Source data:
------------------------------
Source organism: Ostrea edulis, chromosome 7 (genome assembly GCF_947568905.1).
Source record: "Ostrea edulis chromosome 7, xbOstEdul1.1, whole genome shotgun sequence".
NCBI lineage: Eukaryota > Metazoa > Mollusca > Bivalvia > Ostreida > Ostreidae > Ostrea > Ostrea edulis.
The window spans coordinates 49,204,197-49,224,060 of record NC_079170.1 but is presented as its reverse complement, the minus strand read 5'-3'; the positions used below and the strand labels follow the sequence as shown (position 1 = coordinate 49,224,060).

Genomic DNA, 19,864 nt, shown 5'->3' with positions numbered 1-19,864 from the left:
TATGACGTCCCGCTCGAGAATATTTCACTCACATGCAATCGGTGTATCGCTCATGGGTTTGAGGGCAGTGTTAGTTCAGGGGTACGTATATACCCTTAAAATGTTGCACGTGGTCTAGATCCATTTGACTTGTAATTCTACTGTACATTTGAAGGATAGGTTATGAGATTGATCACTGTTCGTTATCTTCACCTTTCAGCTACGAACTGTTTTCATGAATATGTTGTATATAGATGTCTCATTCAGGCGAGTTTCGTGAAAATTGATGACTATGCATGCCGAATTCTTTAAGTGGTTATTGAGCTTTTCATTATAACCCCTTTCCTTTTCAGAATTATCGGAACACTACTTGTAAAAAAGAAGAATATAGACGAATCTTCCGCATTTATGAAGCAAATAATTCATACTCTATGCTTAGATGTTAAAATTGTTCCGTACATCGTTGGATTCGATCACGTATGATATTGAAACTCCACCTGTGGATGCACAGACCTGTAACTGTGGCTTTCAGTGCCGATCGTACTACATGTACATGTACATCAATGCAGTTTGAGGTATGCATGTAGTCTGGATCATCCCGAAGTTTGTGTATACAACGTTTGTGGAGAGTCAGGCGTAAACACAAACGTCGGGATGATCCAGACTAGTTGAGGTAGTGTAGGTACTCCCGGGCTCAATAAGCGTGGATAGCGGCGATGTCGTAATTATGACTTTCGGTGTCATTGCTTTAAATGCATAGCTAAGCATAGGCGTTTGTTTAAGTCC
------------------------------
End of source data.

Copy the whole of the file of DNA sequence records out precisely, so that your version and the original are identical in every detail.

Source organism: Ostrea edulis, chromosome 7 (genome assembly GCF_947568905.1).
Source record: "Ostrea edulis chromosome 7, xbOstEdul1.1, whole genome shotgun sequence".
NCBI lineage: Eukaryota > Metazoa > Mollusca > Bivalvia > Ostreida > Ostreidae > Ostrea > Ostrea edulis.
The window spans coordinates 49,204,197-49,224,060 of record NC_079170.1 but is presented as its reverse complement, the minus strand read 5'-3'; the positions used below and the strand labels follow the sequence as shown (position 1 = coordinate 49,224,060).

Genomic DNA, 19,864 nt, shown 5'->3' with positions numbered 1-19,864 from the left:
TATGACGTCCCGCTCGAGAATATTTCACTCACATGCAATCGGTGTATCGCTCATGGGTTTGAGGGCAGTGTTAGTTCAGGGGTACGTATATACCCTTAAAATGTTGCACGTGGTCTAGATCCATTTGACTTGTAATTCTACTGTACATTTGAAGGATAGGTTATGAGATTGATCACTGTTCGTTATCTTCACCTTTCAGCTACGAACTGTTTTCATGAATATGTTGTATATAGATGTCTCATTCAGGCGAGTTTCGTGAAAATTGATGACTATGCATGCCGAATTCTTTAAGTGGTTATTGAGCTTTTCATTATAACCCCTTTCCTTTTCAGAATTATCGGAACACTACTTGTAAAAAAGAAGAATATAGACGAATCTTCCGCATTTATGAAGCAAATAATTCATACTCTATGCTTAGATGTTAAAATTGTTCCGTACATCGTTGGATTCGATCACGTATGATATTGAAACTCCACCTGTGGATGCACAGACCTGTAACTGTGGCTTTCAGTGCCGATCGTACTACATGTACATGTACATCAATGCAGTTTGAGGTATGCATGTAGTCTGGATCATCCCGAAGTTTGTGTATACAACGTTTGTGGAGAGTCAGGCGTAAACACAAACGTCGGGATGATCCAGACTAGTTGAGGTAGTGTAGGTACTCCCGGGCTCAATAAGCGTGGATAGCGGCGATGTCGTAATTATGACTTTCGGTGTCATTGCTTTAAATGCATAGCTAAGCATAGGCGTTTGTTTAAGTCC